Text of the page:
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Tahoe Canvas | 2017 Written Winner

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Saboteur in Hand

I opened my hand. The hummingbird tumbled
weightless in the grass, curled toenails shrouded
with cobweb. A false escape, to lunge
at the dirty light of the windowpanes again.
Again. Green chest heaving, my fingers
clumsy unthreading the spider’s threads.
That a trap for insects could catch this bundled
iridescence. Some desire of hers —
Food, shelter, love. Does it matter?
So quickly the scales can tip. Both of us
unfit for our tasks. Both trembling.
I left her in the sun and soon,
she was not there. And how should I love?
When I opened my hand I didn’t feel anything.

When I opened my hand I didn’t feel anything
which isn’t to say nothing was there.
A rabbit reaps havoc in my garden -
nipping even in this morning’s drizzle
near-perfect stars of blue lupine.
Before that, stubs of violets, mallow.
For weeks, only cut evidence without the perpetrator.
The opposite of faith: belief without proof.
Then flash, russet in the corner. She started out
small and now bolder. What does a rabbit need
of faith, pushing herself into the reliable earth
each night? What do poets believe in order
to be poets, pushed up against what they have to say?
Please, sweet hand, be patient for the uncertain.

Please, hand, be patient. For the uncertain
are late bloomers. Someone said I’m just
trying not to blink. How awkward,
to be empty-handed. The pink beam of a child’s
flashlight inside their palm. And my secret:
I’m a fake. Like you. I’m just saying.
I’m saying I know beneath my hand
the silky underfur the rougher guard hair.
Each of us our own doubles,
cancelling the other out, choosing
two steps back. Let’s anti-charm
the saboteur. Let’s astray the mis-guide.
And what of the garden? Sweet hand,
take the other, linger with her lonelinesses.


Manifesto, Donner Summit, October

I come from the morning time, the slow rising light, the flat cool sky, the dark cocoon within heavy blankets, how it cradles my head and locks closed my eyelids. I come from when the birds begin flitting between the branches, their toenails scritching the scaly bark of pines. Within the skirt of branches and rock beneath me is the earth without any buffer. The sun so far away has radiated it warm beneath my back. I breath in the breeze — pine stronger than I ever remember — blowing off the cliffs of forest above and down over me and I’m drinking it in, listening and flattening my back against this hard place. Then I’m in a space were time has stopped for me while all around me time keeps going.

What do I have to say! I sing in silence in the fall air at the summit surrounded by the ghosts of all these travellers loggers hunters dreamers and desperados signs of their singing and crying everywhere. What signs have I left? Cuts in the bark to mark the way my songs are mile markers crossroads forested ponds and mossy overhanging streams of yin cutting into the forest banks of dirt and rock revealing rooted history what is hidden buried singing in the ground. That dense cushion of duff, the stones submerged, the earth eroding back from edges of glacial erratics, house-sized walls of granite serving as walls of cabins. You find these in the Sierra. I write by following that path stepping over stones. Crows fly above and airplane contrails drift and dissipate until finally I return and wake up. Wake up Carolyn Forche says reading poetry. Take off the blindfold and open your eyes.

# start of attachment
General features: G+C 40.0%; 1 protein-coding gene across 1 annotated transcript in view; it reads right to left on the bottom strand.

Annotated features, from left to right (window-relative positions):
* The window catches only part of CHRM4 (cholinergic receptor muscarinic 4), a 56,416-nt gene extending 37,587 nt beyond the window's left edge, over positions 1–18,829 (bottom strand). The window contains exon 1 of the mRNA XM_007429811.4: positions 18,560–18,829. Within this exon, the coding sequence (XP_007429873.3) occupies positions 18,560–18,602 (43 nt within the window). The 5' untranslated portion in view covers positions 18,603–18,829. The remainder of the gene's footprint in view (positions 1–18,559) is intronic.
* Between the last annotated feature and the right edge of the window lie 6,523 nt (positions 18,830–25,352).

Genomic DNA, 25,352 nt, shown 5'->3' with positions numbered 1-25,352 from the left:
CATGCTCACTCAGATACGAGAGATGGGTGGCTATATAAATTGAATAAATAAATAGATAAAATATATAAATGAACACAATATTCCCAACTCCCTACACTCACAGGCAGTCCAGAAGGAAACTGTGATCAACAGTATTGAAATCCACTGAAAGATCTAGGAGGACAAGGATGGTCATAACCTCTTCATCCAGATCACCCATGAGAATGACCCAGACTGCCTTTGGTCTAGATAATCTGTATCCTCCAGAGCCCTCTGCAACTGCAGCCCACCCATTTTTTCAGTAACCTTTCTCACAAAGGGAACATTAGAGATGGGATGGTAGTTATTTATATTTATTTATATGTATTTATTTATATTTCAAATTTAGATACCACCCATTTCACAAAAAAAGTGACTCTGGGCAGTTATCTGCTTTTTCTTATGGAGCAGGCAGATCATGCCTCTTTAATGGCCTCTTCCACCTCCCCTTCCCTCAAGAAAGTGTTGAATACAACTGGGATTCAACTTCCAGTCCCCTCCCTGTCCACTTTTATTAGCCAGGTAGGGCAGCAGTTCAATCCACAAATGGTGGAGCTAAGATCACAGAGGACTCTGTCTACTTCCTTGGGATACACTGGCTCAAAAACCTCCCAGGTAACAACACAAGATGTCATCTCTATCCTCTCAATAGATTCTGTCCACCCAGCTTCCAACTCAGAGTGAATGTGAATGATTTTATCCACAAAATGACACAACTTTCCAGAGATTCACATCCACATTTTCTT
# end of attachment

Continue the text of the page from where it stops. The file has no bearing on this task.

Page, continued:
I have not loved as I could have. As I can. I have eyes that see eyes that see far and clear. I trust my eyes. I use what they see to navigate. My mind — do I trust it? Not so much. It interprets what I see. My dog only half-jumps on people in his inner circle. I don’t want to temper him his effusiveness is so subtle to begin with. As I don’t want to temper myself. I have fire that burns me and others. How to free it to burn as my core my furnace my fuel without hurting? Loneliness is a state that also can’t be judged. We are all lonely. How to parse the existential loneliness from the loneliness a result of impatience with the human animal. I have so much — so much privilege.


Dark water

Our little Death from which we daily do survive, it seems tonight the very tide of life itself upon whose surface we toss…” - Robert Duncan, “Sleep is a deep and many voiced flood”

 

I mean us,

you against the wall and I

perched on the edge

 

          the beat poet wrote of sleep’s

          little death

 

passing ourselves between,

          touching and not, a landscape

wet to the bone.

 

Then we leave

          each,

always too late

 

for our own dark waters. 

 

In the morning I meet you

          think I recognize you.

 


Karen Terrey

KAREN TERREY is a writer, editor, and writing coach, offering marketing and business writing, copy editing, publishing guidance, and creative writing workshops in Truckee through her business Tangled Roots Writing for clients of all ages. She has taught at Lake Tahoe Community College and Sierra College and has served as a poetry editor for the literary journals Pitkin Review and Quay. She is a recipient of a Sierra Arts Endowment Grant, the John Woods Scholarship to Prague Summer Program, the Steve Turner Scholarship to Surprise Valley Writer’s Conference, and a scholarship to the Vermont Studio Center. Her poems have appeared in Rhino, Edge, Meadow, WordRiot, Puerto Del Sol, Wicked Alice, Canary, and Gray Sparrow Journal. Her poetry chapbook Bite and Blood is now available from Finishing Line Press.

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July 13, 2017